Arduino Collection 2010

The current growth of the Arduino platform is fueled by the many new boards that make it easier to squeeze Atmega processors and their associated peripherals into ever smaller spaces or unusual places such as clothing. Neather hoarding or fetishism explain my large and growing collection of Arduinos (official and unofficial) - I use them to test the sketches and libraries that I share and to teach people how to pick the best one for their applications in

Arduino Workshop for Interactive Art Installations, Performance and Musical Instruments in Berkeley, California

Dates:Saturday May 15 and Sunday May 16, 2010

from 10am to 5pm


Interactive Wearables, Soft Circuit Light Sculptures and Musical Instruments at the SF Exploratorium

This month long exhibit also includes great works from local wearables artist Grace Kim, Hannah Perner-Wilson, and Leah Buechley.
San Francisco Exploratorium

Experimental, Portable eTextile Electronics Lab 2010

Now that I have assembled one of the largest collection of e-textile materials and associated tools I am trying to figure out the smallest winning subset that can form a portable lab.

eTextile Pressure Sensing Touch Pad

These are built by sandwiching a piece of porous, spacing fabric (e.g. tulle) between two sheets of piezoresistive fabrics (from Eeonyx). For the square pad depicted below rectangular sheets are placed at right angles and wrap around the frame. On the inside they are stapled to a conductive strip on each edge. The four edges are wired to the analog inputs of a suitable microcontroller, e.g.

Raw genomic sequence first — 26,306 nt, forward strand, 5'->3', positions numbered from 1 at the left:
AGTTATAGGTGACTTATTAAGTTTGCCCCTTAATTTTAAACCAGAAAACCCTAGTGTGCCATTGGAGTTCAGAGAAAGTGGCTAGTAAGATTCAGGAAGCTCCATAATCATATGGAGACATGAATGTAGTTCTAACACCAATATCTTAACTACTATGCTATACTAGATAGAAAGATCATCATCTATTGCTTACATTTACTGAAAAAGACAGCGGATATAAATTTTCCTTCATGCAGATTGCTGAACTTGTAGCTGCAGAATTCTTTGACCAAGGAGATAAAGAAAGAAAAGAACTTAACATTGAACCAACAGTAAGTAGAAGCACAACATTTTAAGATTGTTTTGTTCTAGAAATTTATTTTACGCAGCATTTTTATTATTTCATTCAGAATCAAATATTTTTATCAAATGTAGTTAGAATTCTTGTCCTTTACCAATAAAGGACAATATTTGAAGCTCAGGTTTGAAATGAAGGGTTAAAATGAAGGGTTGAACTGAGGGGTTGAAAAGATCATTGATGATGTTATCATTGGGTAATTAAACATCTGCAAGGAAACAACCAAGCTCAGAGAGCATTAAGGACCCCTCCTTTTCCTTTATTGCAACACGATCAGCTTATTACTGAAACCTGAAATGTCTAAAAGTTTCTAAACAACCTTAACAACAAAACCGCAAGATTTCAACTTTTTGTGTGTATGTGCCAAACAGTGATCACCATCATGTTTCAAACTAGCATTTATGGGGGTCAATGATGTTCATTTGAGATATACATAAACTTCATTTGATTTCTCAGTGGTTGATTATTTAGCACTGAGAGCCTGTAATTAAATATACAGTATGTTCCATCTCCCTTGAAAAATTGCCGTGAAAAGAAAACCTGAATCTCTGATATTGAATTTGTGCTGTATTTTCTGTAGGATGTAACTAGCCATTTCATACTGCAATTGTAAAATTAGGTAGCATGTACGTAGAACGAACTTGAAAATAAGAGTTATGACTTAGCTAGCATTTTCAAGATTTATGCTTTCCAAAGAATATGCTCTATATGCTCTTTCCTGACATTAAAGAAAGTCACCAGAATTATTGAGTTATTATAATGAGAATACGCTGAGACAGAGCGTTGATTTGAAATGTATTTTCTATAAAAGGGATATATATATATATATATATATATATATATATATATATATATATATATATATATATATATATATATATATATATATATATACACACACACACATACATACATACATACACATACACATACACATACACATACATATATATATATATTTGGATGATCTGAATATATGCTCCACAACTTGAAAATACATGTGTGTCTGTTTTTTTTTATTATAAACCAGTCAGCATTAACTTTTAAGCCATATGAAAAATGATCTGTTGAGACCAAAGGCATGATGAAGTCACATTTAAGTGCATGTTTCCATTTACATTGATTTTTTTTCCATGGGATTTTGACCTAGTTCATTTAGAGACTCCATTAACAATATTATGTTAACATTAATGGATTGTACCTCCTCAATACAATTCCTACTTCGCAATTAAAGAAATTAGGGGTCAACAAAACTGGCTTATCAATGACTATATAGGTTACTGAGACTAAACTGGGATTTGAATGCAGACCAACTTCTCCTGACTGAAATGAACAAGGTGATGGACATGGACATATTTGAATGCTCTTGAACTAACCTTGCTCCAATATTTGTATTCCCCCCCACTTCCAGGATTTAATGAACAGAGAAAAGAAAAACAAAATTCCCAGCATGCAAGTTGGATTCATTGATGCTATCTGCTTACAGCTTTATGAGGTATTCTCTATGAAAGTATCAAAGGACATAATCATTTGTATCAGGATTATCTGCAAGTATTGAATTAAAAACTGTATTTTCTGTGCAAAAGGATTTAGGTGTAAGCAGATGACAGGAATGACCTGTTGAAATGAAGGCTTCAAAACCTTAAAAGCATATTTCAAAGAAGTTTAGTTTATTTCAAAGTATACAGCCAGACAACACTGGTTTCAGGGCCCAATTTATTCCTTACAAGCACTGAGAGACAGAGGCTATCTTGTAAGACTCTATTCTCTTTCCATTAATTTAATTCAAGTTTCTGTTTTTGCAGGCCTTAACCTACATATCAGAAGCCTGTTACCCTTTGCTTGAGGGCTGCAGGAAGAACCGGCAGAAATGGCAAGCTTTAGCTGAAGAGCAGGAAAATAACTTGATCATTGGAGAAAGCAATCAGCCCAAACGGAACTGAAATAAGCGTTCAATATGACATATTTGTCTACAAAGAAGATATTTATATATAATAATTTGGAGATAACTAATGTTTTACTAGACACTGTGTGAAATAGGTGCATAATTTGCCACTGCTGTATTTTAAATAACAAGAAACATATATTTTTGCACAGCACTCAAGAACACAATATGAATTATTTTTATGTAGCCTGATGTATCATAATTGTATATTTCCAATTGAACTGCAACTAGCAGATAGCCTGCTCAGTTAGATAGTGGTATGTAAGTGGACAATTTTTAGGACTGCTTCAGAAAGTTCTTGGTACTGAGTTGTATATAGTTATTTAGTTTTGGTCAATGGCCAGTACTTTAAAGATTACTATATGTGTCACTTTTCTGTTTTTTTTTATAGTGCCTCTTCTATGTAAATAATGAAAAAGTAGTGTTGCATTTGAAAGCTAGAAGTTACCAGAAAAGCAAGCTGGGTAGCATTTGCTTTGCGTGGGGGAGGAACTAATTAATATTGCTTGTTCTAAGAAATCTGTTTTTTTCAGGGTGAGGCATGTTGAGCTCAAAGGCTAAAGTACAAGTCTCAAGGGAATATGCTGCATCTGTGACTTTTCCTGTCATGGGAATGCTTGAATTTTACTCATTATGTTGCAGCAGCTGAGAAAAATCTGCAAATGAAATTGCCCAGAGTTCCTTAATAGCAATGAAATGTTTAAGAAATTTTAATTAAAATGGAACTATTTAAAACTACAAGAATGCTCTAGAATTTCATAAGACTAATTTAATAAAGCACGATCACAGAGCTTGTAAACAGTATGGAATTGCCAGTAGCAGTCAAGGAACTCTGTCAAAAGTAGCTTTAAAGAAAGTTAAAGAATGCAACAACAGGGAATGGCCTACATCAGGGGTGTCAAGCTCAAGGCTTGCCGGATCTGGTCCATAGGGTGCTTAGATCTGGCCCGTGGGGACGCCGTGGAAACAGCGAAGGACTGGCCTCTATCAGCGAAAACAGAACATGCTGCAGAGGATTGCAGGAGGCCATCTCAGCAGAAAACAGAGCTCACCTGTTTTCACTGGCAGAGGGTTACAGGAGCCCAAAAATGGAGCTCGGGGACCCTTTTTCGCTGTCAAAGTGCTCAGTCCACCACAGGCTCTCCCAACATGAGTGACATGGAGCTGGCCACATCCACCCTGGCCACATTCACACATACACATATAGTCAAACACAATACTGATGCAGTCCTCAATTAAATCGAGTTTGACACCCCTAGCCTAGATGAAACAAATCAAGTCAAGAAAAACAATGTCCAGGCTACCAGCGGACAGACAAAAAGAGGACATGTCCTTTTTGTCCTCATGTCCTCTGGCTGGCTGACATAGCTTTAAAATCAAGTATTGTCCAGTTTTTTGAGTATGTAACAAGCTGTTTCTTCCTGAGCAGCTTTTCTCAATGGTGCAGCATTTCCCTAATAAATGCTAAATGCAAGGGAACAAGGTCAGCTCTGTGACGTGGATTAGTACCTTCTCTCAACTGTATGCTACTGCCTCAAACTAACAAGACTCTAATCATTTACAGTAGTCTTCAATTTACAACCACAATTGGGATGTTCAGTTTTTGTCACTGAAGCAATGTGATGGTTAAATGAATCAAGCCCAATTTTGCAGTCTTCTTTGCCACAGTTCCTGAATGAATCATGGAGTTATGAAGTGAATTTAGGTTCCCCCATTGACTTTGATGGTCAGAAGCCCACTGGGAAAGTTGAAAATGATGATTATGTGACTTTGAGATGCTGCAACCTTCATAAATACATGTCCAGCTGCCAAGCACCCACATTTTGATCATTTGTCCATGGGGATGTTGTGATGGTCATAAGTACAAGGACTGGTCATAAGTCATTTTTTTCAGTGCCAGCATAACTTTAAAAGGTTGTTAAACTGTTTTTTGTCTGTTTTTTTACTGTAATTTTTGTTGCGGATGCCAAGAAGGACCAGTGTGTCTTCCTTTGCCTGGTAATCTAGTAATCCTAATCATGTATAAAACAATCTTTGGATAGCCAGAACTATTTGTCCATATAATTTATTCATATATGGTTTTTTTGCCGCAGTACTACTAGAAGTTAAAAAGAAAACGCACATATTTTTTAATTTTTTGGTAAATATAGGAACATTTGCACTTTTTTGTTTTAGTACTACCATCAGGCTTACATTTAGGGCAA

Two Way Fabric Leaf Switch

This is assembled using hot melt adhesive backed conductive copper fabric.

Pressure Sensing Ball using eeontex Resistive spandex

A hard ball is surrounded by crumpled resistive fabric (nylon and spande)x and trapped by a round ball of silicone with holes in it. Sensing in various orientations is achieved by wrapping conductors between the holes of the silicon ball.

Fabric Slide Potentiometer

A loop of conductive thread is sewn on either side of the base fabric under the flaps. An inverted toggle from a clasp for jeans is used to short each conductor lowering the resistance of the loop.

Young Makers OPENMAKE event at the SF Exploratorium

See video
I showed e-textile wearables, some of my materials collection and many soft circuits including musical instruments. The wearable theme continues for the month of March. You can see many of the things I showed as part of an exhibit that includes great works from local wearables artist Grace Kim, Hannah Perner-Wilson, and Leah Buechley.
San Francisco Exploratorium

etextile Leaf Switch with Iron-on hot melt adhesive

Iron on a small strip of the copper fabric to a non-conductive base. Cut the fabric, and fold over a small section and iron it to itself creating a small flap. Attach another piece of fabric, and iron it close enough to come in contact with the small flap.
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